In the footsteps of Agatha Christie

The bronze bust, created for Agatha Christie`s centenary in 1990, had done the lady full justice. With her familiar tightly-permed hair glinting in the mid-morning sun, the Queen of English crime writers looked regally upon her domain. Close by, in the Victorian splendour of Torquay’s Princess Gardens, small children chased each other across the lawns. In ornate shelters, friends exchanged confidences. In the warm breeze of early summer, the green fronds of the palm trees waved like welcoming hands. On the roof garden of the white wedding cake of a Pavilion building that was created in 1912, I ordered lemonade and drank in the magnificent sweep of Tor Bay and neighbouring Paignton and Brixham.

Born in Torquay on September 15, 1890, Agatha Mary Clarissa Miller spent her summer days swimming in the bay`s clear waters. In the Pavilion, as a 23-year-old in 1913, she listened to the music of Wagner with her future husband Archie Christie. The newly-weds shared a one-night honeymoon at the Grand Hotel. Throughout her life, Agatha Christie loved the Princess Gardens enough to celebrate them in her novel, The ABC Murders.

Some 215 miles south-westof London, the cluster of Devon resorts that are known as the English Riviera ( continue to exude the spirit of Agatha Christie, 30 years after her death, through the self-guided driving trail booklet Exploring Agatha Christie Country – and a commemorative week later this summer (September 11-16).

This most gentle of English ladies harnessed a multitude of violent deaths as her stock-in-trade. So deftly did she craft her plots and twists, she became the best selling fiction writer of all time. More than two billion copies of her works have been sold in more than 45 languages. In a literary career that spanned half a century, Agatha Christie wrote 80 novels and more than a dozen stage plays. Two of her creations, Miss Marple and Hercules Poirot, are among the most enduring characters of film and television detective drama. It is said that Agatha Christie is outsold only by the Bible and Shakespeare.

In this year above all others, Agatha Christie is remembered with a love and poignancy that extends far beyond South-West England.

In London, the very act of checking in at Brown’s Hotel in Albemarle Street, Mayfair is its own form of homage for some. Agatha Christie frequently stayed and wrote here over many years, inspired by the surroundings of an ‘upscale’ hotel that had been created from a row of Georgian houses in 1838. Here, the concierge continues to point the way to the same English Tea Room that the writer celebrated in her novel At Bertram’s Hotel.

"You were in Edwardian England once more,"she wrote. "Afternoon tea was quite a feature. It was nothing less than splendid. There were large, crested silver trays and Georgian silver teapots. The tea was best Indian, Ceylon, Darjeeling… As for eatables, you could ask for anything you liked – and get it!" With its bevelled glass and oak panelled ambience and recently renovated at a cost of £19 million, Agatha Christie would still feel at home here. (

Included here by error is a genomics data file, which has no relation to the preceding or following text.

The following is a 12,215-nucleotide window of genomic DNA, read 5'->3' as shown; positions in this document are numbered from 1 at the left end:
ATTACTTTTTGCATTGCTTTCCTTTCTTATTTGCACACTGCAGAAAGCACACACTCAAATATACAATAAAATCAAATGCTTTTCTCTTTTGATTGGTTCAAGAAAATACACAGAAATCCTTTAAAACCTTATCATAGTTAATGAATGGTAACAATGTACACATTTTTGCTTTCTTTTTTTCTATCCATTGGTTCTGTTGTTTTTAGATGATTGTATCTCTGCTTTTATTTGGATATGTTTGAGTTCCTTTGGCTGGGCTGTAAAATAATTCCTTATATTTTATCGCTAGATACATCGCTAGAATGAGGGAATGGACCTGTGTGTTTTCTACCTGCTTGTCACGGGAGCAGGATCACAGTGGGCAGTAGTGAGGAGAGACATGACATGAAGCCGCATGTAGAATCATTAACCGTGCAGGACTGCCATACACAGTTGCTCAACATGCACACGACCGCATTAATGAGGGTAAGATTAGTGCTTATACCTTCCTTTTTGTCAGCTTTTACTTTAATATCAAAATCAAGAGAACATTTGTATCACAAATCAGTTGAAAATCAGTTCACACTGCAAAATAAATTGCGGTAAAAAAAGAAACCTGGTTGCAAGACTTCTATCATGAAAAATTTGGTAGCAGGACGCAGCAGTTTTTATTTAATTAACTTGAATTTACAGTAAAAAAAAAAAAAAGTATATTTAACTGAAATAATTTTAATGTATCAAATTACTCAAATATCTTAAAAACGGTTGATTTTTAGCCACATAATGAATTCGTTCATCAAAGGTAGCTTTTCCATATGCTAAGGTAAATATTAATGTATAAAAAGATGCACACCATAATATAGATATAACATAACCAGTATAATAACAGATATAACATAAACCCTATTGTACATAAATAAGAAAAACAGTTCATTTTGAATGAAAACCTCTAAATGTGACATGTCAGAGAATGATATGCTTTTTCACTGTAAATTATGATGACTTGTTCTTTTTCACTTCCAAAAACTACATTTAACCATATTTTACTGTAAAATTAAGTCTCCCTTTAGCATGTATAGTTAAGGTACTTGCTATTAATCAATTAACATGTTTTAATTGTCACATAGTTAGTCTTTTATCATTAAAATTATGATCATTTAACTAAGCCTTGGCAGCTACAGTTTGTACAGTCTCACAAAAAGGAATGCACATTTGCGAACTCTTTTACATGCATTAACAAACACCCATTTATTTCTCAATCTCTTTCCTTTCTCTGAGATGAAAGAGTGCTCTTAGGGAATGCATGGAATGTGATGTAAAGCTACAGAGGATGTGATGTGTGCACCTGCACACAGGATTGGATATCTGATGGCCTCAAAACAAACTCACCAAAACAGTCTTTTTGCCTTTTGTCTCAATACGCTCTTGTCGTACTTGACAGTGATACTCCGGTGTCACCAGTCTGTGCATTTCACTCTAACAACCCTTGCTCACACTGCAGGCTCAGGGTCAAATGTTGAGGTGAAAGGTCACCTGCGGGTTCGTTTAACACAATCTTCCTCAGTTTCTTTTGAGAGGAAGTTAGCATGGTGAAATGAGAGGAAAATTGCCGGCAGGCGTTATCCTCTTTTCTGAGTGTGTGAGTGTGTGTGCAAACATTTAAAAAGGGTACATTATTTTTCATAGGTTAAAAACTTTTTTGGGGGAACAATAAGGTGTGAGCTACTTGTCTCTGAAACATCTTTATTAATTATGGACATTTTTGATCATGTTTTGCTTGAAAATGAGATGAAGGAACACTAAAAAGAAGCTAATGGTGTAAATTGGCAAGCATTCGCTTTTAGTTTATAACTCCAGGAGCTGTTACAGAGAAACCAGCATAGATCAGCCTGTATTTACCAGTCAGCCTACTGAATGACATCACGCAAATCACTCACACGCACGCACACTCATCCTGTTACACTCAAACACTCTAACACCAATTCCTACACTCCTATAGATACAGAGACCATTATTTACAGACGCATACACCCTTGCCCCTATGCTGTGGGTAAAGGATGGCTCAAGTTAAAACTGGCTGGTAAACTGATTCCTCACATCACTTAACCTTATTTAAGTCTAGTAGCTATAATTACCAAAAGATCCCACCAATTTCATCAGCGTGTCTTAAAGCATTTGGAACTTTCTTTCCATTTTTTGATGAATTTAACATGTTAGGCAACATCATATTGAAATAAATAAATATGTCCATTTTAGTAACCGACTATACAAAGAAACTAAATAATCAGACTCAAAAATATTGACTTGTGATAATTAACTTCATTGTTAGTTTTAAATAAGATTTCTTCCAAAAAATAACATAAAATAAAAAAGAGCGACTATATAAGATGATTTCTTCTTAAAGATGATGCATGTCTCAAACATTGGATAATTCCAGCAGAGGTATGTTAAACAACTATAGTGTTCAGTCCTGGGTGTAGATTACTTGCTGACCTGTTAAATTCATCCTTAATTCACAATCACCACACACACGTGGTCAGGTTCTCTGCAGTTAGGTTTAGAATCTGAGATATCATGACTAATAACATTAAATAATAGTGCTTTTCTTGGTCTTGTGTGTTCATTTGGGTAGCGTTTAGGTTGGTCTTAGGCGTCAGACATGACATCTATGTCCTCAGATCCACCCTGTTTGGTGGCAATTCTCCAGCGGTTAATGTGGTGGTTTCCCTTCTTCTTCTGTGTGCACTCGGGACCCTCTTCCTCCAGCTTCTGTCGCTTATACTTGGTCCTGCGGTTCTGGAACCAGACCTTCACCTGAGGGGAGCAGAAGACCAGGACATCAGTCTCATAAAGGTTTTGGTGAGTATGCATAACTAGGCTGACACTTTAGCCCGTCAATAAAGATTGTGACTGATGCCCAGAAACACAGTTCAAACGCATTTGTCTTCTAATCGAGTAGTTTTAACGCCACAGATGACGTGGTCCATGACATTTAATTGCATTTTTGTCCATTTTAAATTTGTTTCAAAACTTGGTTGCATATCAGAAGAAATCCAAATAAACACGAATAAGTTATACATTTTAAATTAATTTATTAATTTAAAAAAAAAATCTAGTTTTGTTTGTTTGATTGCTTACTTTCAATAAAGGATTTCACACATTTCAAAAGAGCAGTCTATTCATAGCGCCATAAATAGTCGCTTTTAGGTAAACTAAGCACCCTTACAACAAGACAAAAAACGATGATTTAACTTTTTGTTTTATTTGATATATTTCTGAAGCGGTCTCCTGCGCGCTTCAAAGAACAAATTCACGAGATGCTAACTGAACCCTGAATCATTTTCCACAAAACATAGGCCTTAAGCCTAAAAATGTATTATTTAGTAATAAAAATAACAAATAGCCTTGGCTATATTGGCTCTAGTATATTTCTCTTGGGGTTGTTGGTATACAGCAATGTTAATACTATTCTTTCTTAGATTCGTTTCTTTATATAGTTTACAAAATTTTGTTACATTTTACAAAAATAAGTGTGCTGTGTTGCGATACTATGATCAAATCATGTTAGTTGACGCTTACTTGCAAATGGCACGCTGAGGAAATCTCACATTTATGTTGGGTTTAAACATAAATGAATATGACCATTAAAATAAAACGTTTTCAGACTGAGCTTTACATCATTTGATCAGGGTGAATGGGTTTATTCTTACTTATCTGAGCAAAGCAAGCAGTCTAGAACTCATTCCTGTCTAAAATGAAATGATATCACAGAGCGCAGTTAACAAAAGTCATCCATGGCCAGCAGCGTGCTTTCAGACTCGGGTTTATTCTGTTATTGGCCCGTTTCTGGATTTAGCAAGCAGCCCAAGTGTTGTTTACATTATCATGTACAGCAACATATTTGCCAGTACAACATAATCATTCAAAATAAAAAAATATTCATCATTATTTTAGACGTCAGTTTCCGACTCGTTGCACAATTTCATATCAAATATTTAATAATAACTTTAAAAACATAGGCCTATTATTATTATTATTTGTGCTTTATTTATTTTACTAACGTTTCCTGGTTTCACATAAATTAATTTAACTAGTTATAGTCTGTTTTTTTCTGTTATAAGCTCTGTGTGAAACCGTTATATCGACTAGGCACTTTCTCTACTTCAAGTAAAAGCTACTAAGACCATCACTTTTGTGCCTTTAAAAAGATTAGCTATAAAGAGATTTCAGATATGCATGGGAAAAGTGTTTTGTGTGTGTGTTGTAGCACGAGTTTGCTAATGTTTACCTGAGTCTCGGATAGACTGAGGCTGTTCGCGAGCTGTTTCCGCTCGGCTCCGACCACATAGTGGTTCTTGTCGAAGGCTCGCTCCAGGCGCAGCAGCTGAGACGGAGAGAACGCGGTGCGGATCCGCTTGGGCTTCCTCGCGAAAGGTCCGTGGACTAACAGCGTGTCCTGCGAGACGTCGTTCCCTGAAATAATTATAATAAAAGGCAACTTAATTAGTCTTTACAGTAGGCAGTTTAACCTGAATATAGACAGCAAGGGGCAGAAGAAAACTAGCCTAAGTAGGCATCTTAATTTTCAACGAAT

A short taxi ride away, near Leicester Square Underground, stands further testimony to the durability of her work. St Martin`s Theatre in West Street continues to run the classic Agatha Christie murder mystery that has become the longest running stage play in the world. The Mousetrap opened more than 22,000 performances ago at London’s Ambassadors Theatre on November 25, 1952 – before transferring across the West End to the warm, polished wood surrounds of St Martin’s in 1974, where staff proudly display the performance number at each showing. (

Londonis also the departure point for British Pullman carriages of the Venice Simplon-Orient Express. Riding authentic umber and cream liveried carriages from the 1920s and 30s, often pulled by a steam locomotive, passengers can choose from a programme of luxurious day-trips around England, in the manner of the great Poirot. (

Some 215 miles north of London, the elegant Yorkshire spa town of Harrogate evokes a dramatic episode in Agatha Christie’s personal life in 1926, when the author`s sudden disappearance from her home in Sunningdale, Surrey – her car left hanging precariously over a chalk pit – provoked a national manhunt.

Unknown to the police and civilian volunteers who scoured the Surrey countryside for signs of a body, the author was mingling with guests and dancing and dining at Harrogate’s plush Old Swan Hotel – while possibly suffering from a nervous breakdown brought on by a failing marriage. After 10 days, a hotel musician recognised the author and called the police. Set in five landscaped acres, the ivy-clad and newly renovated Old Swan honours Agatha Christie this year by hosting a summer Crime Writing Festival (July 20-23). (;

It is south Devon, however, that regards itself as Agatha Christie country. In Torquay Museum, a permanent exhibition of photographs, costumes and memorabilia fills in the detail of the author’s life.

I discovered her love of fur coats and how the young Agatha built a knowledge of poisons for her murder stories, while working with poisons in a dispensary. Walking Torquay`s self-guided Agatha Christie Mile (a free leaflet is available from the tourist information centre), I learned how the child Agatha had to be rescued from drowning in Beacon Cove. Christie later wrote that her only feeling was indignation – that her whole life didn`t unfold before her. England – and the world – has reason to be grateful that she survived to charm us with her numerous murder mysteries.

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